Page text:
The Noble Eight-Fold Path

by Dharma Master Heng K'ung
(cont. from VBS #124)

      Practicing concentration when not firmly rooted in morality is very dangerous work and one who does so can easily go astray. In practicing meditation techniques we want a stable outer life so that the inner life can unfold. If the outer life is not pure, the inner life cannot be property cultivated. The aim of meditation is to cut off desire. We can save ourselves a lot of toil and squirming on the meditation cushion if we begin by making all our affairs wholesome.

      Proper unification of the mind is known as concentration. What is the mind unified to? The mind becomes unified with the topic of meditation and nothing else whatsoever. Properly unified, one does not feel pain, or cold, nor does one have any of the usual false thinking. A mind properly unified with the topic of meditation will not give rise to thoughts that generate desire. While the satisfaction of desire is pleasurable, let us not forget that this satisfaction, no matter how pleasurable, is still related to a human body and the experience cannot transcend the sense-realm. Most of us are lopsided because we only know what lies within the realm of the senses and have neglected to develop awareness of that which causes the mind to think, the heart to beat, the nose to smell, etc. This is not to say desire is bad, for if we never became hungry, we would not be motivated to eat, and our body would waste away. But we must keenly recognize when the fulfillment of our desires nourishes us and enriches our lives and when the demon of greed slips in and causes us to create hindrances for ourselves.

      When the consciousness is evenly and properly fixed on a given object, in an undistracted, unscattered and unperturbed way, we have concentration. This means the meditator does not distinguish himself from the topic of meditation. One must have a sincere desire to end birth and death before this kind of concentration can be attained. A person casually interested in mediation can never achieve true concentration. One must develop will power strong enough to work for many years (or perhaps live without any perceivable results). As with growing a flower, you plant the seed, wait patiently, and one day behold. Cultivation is just that way. We have no way of knowing when our causes and conditions will ripen and the flower of understanding will bloom. We must start by examining ourselves and thinking of ways to change our bad habits. This is planting the seed. Bad habits impede us because they cause us to do upside down things and waste tremendous amounts of mental energy. Second we must see what aspects of our personality other people don't like and try to change them.

      One endeavoring to develop his concentration should seek a teacher and ask the teacher to be compassionate and give him a meditation topic. Why does one seek a teacher rather than selecting a topic from an orthodox sutra and proceeding sincerely on one's own? There are 84,000 Dharma doors--ways to practice—to suit the nature of an infinite variety of individual natures. A good teacher can observe the seeker and choose a method most efficient for him to practice and give additional advice as the cultivator makes progress on the way. A good teacher can help one distinguish which experiences are genuine and beneficial from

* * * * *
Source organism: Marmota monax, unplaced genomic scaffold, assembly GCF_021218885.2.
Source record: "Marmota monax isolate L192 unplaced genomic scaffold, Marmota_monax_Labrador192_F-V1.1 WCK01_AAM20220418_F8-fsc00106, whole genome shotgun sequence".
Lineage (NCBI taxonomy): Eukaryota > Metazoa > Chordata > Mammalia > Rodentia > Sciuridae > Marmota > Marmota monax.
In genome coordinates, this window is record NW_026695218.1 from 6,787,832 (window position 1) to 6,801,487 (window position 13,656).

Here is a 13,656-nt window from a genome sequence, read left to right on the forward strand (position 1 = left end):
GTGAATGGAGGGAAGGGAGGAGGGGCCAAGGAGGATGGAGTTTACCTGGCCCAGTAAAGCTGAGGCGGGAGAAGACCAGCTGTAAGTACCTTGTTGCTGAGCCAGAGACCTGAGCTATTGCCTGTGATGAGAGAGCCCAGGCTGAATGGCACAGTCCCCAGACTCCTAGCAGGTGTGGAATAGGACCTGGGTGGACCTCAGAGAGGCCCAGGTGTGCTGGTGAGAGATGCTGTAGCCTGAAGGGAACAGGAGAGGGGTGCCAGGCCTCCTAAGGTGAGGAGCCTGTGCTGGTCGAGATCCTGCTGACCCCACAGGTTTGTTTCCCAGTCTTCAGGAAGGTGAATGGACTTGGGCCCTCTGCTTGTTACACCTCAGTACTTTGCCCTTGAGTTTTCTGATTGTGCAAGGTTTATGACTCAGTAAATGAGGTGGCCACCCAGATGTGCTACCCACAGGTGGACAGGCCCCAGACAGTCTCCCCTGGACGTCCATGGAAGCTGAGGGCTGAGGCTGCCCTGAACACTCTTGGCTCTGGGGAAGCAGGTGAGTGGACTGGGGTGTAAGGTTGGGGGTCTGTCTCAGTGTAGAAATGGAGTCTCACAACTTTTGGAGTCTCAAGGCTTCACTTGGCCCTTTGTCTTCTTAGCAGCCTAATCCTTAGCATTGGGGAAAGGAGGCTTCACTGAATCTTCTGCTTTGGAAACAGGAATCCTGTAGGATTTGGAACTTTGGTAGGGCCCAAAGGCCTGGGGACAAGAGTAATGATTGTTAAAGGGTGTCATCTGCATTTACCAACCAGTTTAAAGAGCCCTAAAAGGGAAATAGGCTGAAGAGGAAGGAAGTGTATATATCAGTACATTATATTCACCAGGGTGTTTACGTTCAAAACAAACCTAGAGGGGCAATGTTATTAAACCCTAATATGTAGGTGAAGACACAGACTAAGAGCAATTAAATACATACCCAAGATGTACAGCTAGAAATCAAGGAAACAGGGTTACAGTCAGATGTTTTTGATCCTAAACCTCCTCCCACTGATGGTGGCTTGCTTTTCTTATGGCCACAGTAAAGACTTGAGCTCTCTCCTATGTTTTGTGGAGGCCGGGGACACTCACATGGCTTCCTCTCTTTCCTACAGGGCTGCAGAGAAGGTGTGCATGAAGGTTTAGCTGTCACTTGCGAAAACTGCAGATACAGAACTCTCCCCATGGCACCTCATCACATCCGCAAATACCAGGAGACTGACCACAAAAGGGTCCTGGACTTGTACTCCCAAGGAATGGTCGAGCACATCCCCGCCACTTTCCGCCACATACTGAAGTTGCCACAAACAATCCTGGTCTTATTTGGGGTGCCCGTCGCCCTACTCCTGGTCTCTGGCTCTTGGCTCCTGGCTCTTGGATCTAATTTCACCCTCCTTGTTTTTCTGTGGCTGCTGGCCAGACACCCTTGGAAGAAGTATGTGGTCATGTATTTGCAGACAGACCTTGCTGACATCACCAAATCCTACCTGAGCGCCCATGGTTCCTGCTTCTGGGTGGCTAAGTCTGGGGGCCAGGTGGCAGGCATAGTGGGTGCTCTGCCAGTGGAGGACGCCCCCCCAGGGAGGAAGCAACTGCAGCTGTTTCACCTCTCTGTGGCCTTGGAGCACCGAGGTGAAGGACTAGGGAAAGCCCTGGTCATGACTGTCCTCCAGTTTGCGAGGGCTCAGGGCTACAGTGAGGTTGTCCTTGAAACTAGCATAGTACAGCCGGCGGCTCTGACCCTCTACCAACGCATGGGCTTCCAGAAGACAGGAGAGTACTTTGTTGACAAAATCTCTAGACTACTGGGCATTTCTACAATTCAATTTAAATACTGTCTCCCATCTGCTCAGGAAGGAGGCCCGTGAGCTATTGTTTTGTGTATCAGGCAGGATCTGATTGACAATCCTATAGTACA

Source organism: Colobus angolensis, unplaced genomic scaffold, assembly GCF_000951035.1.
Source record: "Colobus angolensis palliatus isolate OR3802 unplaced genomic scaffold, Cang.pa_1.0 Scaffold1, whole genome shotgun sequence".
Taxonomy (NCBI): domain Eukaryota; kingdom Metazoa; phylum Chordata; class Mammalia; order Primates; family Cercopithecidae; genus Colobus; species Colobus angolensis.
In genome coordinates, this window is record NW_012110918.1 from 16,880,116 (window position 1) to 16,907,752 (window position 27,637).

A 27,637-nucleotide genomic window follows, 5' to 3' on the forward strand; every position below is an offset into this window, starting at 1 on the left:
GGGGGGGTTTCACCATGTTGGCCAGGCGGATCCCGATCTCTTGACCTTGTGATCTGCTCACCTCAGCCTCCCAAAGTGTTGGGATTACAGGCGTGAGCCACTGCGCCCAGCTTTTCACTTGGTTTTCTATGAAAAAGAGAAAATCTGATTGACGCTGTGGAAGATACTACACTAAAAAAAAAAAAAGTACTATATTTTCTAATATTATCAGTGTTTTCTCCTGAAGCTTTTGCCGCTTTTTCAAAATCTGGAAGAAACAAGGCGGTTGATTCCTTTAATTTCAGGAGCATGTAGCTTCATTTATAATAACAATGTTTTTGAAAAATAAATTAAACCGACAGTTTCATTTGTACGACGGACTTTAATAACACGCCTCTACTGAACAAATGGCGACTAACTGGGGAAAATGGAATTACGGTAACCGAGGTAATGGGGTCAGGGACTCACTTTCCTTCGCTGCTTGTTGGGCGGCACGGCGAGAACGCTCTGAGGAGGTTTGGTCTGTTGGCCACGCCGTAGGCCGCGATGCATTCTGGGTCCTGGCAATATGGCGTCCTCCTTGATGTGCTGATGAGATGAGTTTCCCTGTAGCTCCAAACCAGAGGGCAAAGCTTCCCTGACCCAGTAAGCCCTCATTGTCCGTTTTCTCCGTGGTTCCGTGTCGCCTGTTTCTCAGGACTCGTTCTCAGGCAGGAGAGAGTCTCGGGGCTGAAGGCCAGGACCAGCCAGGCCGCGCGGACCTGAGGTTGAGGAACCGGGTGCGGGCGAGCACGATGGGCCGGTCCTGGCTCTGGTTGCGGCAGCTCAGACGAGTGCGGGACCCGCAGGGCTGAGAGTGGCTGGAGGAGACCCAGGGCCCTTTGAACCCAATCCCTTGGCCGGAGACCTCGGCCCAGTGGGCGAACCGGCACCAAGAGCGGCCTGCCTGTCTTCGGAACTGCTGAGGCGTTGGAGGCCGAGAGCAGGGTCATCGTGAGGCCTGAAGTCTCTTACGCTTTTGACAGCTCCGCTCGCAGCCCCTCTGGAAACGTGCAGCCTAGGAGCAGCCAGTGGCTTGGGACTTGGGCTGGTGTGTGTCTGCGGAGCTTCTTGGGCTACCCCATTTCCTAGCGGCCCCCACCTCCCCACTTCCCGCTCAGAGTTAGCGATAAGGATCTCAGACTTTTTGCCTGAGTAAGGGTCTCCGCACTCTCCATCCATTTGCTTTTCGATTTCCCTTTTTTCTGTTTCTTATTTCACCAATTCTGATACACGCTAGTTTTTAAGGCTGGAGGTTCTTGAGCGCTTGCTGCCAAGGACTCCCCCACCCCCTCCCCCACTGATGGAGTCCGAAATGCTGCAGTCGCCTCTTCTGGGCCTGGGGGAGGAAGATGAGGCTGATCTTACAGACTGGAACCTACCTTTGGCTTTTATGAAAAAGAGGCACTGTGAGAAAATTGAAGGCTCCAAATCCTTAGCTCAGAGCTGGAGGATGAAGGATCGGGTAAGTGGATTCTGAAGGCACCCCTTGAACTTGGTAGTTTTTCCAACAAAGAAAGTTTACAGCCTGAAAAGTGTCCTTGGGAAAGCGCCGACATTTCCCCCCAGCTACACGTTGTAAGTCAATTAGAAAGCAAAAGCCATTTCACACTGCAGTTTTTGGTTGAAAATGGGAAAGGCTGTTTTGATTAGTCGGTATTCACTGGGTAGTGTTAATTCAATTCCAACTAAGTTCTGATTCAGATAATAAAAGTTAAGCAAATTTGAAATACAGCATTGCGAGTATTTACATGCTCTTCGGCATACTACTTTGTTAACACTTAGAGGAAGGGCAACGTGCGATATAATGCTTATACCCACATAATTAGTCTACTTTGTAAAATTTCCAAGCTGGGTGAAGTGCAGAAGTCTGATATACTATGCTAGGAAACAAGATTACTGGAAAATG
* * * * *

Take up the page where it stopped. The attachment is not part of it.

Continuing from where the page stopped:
those that are purely mental fantasy. A good teacher can, in addition, help one over come personal hindrances and fears. Who is considered a good teacher? One who is clear about birth and death is a good teacher. Because he is clear about these major universal problems, he is easily able to see your personal faults and compassionately assist you in overcoming them. He can assist one in small details also, such as the scheduling of time, etc.

      For meditation must be practiced at a fixed time each day. He can also help to sever karmic attachments. One must learn to view all people as brothers, sisters,
fathers and mothers. The Buddha has said that in the infinite number of births and deaths living beings have undergone while spinning on the wheel, we all have been related at one time or another. Cultivators of the Way should choose good companions. The Buddha has said, 'If you cannot find one better than yourself as a companion or at least one equal then it is best to live alone.' Like choosing a topic of meditation, one should choose an occupation that is harmonious with one's nature which does not create a lot of anxiety for oneself. If a situation occurs that causes undue mental strain it should be handed over to someone else. If this is not possible, one's cultivation should be temporarily abandoned and a whole hearted attempt to resolve the situation pursued. After the situation is resolved, one will be able to cultivate with a clear mind.

When developed, desire to cultivate the Way gives tremendous strength to the meditation practice. When we begin, cultivation often times is disagreeable to us. We often times become bored or feel we are wasting our time, or we feel we could be spending our time in a better way. Often times we quit before any fruit is yielded. One must use great discretion when choosing a dharma-door, that is, mapping out a course of cultivation. We must be very happy each time we begin a meditation sit and during the day should look forward to our time allotted to meditation. We don't want to begin cultivating with so much vigor we soon become over-strained and abandon the practice, nor do we want to start with so little energy we soon encounter distractions and are lured away from our meditation. A middle way must be found that is comfortable and yet sufficiently demanding to challenge habitual patience of the mind.

-to be continued